Micheal O’Siadhail, a workshop leader at the inaugural conference, is making a guest appearance this May on the Saturday morning to read from his newest collection, One Crimson Thread, a book that Thomas McCarthy of the Irish Times calls “one of the most elegant pictures of faithfulness that I have ever encountered.” Greg Pardlo, last April’s surprise winner of the Pulitzer Prize for poetry (Digest) will also be chairing a panel on Saturday morning, in addition to reading with Robin on Friday. So that’s it then! I’ve just given you reasons both to arrive for the beginning of the conference and to stay until the end!
But here’s the thing: although we can single out the people above because they have made recent headlines, the truth is that all Poetry by the Sea people are pretty special. Obviously we have venerable workshop/seminar leaders like Dick Davis, Joshua Mehigan, Steven Schneider, and A.E. Stallings (a top candidate for the Oxford Professorship in Poetry earlier this year), and panels chaired by luminaries like Rachel Hadas, Marilyn Nelson, and Willard Spiegelman. (I can’t name everyone! But the aim is to have the full schedule online early in the New Year.) Still, what really makes the conference work is the community of Poetry by the Sea people who come to participate, who listen, ask questions, and then read their own poems in the participant readings, who breathe in the fresh air and restoring atmosphere of Mercy by the Sea with us.
I just can’t wait to join the amazing Poetry by the Sea people next May!
A media guru I admire told me not that long ago, “Make sure all your great content is on your blog, rather than on Facebook or on some random networking site, because that way you own it and it’s always there for you.” How right he was!
That’s why, when I was contacted recently by a Philadelphia Inquirer journalist writing a story about the resurrection of the West Chester Poetry Conference, even though I was at the fields watching my younger daughter’s JV field hockey game, I was able to make some salient points and then say, “Go search my blog on West Chester. That should give you everything you need.”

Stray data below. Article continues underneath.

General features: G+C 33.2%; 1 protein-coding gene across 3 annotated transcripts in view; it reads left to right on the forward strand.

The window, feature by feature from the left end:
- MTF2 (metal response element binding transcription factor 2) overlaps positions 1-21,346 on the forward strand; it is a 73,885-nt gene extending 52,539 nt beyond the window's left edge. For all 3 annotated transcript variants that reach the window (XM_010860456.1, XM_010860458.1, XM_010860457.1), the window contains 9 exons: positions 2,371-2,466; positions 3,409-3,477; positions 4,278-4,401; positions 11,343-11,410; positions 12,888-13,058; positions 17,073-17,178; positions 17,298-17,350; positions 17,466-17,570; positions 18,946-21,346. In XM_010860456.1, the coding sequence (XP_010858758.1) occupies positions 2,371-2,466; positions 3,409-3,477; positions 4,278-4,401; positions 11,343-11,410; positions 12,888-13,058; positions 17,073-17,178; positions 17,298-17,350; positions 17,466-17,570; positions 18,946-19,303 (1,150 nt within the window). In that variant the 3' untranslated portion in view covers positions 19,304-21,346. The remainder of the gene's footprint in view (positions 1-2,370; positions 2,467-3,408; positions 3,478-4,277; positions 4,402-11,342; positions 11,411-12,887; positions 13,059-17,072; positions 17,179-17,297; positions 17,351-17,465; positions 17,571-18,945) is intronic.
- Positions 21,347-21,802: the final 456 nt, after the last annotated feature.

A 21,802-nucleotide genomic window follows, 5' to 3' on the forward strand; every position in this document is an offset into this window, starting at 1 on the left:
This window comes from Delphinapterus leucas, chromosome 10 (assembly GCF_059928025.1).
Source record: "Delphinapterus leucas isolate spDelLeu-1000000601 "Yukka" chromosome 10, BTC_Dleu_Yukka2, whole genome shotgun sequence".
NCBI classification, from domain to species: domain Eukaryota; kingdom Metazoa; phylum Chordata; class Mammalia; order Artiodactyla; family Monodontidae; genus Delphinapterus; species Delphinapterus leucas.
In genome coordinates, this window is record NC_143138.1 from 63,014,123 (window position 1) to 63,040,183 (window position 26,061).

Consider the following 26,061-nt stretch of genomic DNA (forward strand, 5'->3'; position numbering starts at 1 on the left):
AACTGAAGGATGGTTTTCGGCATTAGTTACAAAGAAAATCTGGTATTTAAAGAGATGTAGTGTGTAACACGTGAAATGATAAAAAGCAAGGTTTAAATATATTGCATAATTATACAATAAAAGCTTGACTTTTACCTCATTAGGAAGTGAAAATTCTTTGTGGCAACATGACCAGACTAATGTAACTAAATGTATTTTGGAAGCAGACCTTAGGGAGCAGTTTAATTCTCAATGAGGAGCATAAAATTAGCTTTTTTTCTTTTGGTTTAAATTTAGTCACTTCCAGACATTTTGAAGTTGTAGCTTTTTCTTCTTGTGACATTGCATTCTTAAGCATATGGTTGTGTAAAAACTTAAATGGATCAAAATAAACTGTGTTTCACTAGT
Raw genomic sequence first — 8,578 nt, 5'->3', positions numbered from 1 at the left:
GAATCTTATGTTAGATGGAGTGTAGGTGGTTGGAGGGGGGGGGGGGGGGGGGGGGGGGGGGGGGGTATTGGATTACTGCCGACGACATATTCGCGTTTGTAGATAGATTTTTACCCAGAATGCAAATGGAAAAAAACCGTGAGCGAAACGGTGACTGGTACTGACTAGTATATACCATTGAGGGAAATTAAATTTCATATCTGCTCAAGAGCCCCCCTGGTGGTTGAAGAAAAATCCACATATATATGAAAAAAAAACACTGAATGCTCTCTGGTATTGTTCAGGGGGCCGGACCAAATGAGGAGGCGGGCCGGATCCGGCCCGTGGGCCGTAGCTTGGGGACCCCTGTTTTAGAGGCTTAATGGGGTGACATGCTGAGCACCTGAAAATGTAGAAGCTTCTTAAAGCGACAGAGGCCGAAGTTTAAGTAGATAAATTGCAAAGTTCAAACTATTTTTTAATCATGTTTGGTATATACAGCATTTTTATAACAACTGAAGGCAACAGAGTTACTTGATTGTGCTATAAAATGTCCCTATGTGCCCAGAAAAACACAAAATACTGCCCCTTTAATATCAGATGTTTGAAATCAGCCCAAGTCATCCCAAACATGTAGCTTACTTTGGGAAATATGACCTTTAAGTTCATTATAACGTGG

I invite readers of this blog to do that exact same thing. You will find some positive posts, from Kim’s era, and then the outraged, horrified reaction to her reassignment, and then the more measured stuff I’ve been posting since Kim and I created Poetry by the Sea.
Obviously I did not conceal my alignment with Poetry by the Sea from the journalist, but she did choose not to mention it in her article, which got some tongues wagging. Hey guys, not my call!
I’ve also been getting some grief over on Eratosphere with people who are naturally big fans of Sam Gwynn and want the West Chester Conference back. I’m fine with that, too. I actually wish they would engage more. I want to discuss the issues involved whereas they just want me to shut up and stop making them feel bad about wanting to attend the WCU conference, notwithstanding how badly the administration treated Kim.
Not this girl.
Animals Are Passing From Our Lives by Philip Levine
It’s wonderful how I jog